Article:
Of course, Bill’s support—for Cedar Rapids as a whole and the Community Foundation specifically—did not end with this challenge. Bill’s success in radio and television allowed him to be a generous supporter of the Cedar Rapids Museum of Art, Community Health Free Clinic, both St. Luke’s and Mercy Hospitals, Coe College, and wide range of other organizations that helped Cedar Rapidians lead happy, healthy and creative lives.
“Bill was very generous both during his life and in his death,” Darrel said. And it was in his death that Bill made what has likely been his most impactful gift.
In 2007, at the age of 104, Bill passed away and left $35 million to the Greater Cedar Rapids Community Foundation. This gift, which remains the single largest in the organization’s history, tripled the Community Foundation’s unrestricted assets, providing valuable flexibility in responding to local challenges and opportunities.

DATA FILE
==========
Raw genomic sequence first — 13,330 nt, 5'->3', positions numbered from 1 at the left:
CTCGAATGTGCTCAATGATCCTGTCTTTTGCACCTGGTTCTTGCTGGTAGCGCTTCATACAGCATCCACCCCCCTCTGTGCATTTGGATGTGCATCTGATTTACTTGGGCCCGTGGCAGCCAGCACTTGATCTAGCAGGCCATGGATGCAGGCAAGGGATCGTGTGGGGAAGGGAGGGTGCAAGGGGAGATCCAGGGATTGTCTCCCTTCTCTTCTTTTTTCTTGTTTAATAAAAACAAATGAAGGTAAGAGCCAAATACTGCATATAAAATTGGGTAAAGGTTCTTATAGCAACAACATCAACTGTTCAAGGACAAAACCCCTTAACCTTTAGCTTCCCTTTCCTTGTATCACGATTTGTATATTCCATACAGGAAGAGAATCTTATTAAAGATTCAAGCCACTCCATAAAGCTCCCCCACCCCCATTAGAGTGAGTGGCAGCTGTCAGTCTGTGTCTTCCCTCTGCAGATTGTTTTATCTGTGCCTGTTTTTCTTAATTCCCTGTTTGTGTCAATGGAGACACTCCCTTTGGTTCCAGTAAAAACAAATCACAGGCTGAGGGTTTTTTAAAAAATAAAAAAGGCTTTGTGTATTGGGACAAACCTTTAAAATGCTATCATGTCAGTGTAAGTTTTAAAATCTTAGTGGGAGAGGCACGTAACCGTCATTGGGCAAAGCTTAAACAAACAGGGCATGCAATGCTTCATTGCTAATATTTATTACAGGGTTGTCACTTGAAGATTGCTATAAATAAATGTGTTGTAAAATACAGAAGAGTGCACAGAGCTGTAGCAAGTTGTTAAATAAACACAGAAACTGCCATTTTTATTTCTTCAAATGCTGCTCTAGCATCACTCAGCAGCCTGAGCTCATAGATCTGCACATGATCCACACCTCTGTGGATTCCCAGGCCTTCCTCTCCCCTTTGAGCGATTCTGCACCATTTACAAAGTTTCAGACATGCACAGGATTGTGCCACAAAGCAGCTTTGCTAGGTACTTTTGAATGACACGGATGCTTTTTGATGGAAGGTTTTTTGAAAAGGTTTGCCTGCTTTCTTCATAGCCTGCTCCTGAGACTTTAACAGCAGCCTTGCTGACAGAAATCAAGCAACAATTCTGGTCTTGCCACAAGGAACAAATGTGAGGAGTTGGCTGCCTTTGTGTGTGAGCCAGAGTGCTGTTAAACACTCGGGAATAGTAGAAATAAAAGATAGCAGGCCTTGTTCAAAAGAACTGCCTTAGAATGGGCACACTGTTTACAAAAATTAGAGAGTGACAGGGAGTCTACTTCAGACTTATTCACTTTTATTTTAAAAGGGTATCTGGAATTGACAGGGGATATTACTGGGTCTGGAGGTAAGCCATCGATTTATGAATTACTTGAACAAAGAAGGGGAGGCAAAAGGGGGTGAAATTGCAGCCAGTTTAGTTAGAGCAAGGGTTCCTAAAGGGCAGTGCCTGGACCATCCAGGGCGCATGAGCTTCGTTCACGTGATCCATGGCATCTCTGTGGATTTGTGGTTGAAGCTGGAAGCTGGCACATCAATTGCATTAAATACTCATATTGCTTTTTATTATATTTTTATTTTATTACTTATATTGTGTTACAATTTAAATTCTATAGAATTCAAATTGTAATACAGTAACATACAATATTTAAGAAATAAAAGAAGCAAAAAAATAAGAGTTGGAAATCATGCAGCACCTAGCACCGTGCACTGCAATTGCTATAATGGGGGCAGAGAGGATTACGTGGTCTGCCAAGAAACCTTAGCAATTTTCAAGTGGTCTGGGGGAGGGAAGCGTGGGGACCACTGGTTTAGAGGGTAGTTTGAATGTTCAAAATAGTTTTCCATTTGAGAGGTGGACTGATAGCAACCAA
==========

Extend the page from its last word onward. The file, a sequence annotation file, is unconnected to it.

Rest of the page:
For those that knew Bill, his desire to make an unrestricted gift was perhaps not a surprise. “I have always looked ahead, never backwards,” he wrote in his 2005 autobiography. Even then, at age 102, Bill was considering the future of his community.
“What drove Bill to make a large unrestricted gift emanates from his vision of what a community foundation could do and be,” Darrel explained. That vision was of an organization that adapted to fit its community’s needs—needs that might arise from events such as floods, windstorms, or pandemics. “Unrestricted giving permits the Community Foundation to respond to needs that could not have even been contemplated at the time the gift was given. The Community Foundation is able to be very nimble in providing responses, and that is exactly what Bill intended,” Darrel said.